Let me get this out of the way: I hate baseball. It’s slow; it’s boring. I don’t care about the statistics, and could never be bothered, even when I was forced to play in little league, to learn to play. But, having said that, I love this movie. Field of Dreams and The Natural are two of my favorite baseball films, probably because they’re less about baseball and more about peoples lives in and around the game, and their passion for it. Kevin Costner and James Earl Jones are great in the film, and I even like Ray Liotta who’s always hit and miss for me. I used to have this on VHS of all things. Good times.

9. Steel Magnolias (Herbert Ross)
My initial reasons for watching this movie were Daryl Hannah and Julia Roberts. I loved them when I was growing up. Aside from that, it’s a great drama piece centered around an interesting cast of characters who are just trying to live their lives in a little southern town. Tom Skerrit always cracks me up in this and Shirley MacLaine, Olympia Dukakis, and Sally Field all deliver stellar performances. I honestly think this was the film that got me to spread out away from just action, fantasy and sci-fi and see what else was out there.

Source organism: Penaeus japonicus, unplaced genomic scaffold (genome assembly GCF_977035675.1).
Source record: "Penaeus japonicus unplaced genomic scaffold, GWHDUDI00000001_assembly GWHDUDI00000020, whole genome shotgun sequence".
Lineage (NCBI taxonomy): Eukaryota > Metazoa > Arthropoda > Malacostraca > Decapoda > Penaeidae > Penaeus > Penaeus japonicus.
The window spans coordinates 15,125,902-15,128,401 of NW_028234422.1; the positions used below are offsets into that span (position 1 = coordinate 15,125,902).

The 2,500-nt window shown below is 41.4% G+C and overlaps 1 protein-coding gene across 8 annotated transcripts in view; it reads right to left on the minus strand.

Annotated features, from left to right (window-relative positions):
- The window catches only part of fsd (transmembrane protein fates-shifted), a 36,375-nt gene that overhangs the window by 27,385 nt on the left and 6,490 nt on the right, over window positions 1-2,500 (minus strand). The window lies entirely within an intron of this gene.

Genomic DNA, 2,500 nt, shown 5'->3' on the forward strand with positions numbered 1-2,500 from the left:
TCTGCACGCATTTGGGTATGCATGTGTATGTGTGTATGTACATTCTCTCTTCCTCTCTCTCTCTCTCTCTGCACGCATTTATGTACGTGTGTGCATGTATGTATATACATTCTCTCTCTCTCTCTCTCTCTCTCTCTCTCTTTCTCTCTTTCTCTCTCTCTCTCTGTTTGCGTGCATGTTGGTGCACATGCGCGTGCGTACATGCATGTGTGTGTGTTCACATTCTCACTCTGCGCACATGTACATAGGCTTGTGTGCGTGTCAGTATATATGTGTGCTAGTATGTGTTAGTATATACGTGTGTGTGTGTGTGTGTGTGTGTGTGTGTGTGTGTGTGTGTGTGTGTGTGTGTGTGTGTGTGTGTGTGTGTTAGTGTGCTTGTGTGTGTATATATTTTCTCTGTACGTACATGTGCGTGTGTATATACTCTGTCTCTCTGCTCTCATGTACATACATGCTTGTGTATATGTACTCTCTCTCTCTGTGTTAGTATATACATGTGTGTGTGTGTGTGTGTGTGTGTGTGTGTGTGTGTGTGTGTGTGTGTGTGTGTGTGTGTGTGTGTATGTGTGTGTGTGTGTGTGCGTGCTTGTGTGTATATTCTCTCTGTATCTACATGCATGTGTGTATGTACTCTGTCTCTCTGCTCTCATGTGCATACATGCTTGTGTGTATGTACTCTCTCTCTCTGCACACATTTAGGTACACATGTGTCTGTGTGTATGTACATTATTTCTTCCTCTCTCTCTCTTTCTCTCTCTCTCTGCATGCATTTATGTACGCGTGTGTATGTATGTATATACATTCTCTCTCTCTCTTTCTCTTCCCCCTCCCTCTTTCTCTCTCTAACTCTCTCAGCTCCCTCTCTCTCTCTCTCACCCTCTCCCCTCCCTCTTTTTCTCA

8. Dead Poets Society (Peter Weir)
I think this was the first film I’d seen Robin Williams in that wasn’t a comedy. While there are some comedic moments to this, it’s definitely a dramatic tear jerker, and leaves a lasting impression.  It’s been far too long since I’ve seen this film which is probably why I don’t’ have it rated higher, but I remember being really moved by it and that the actors did an amazing job with the film.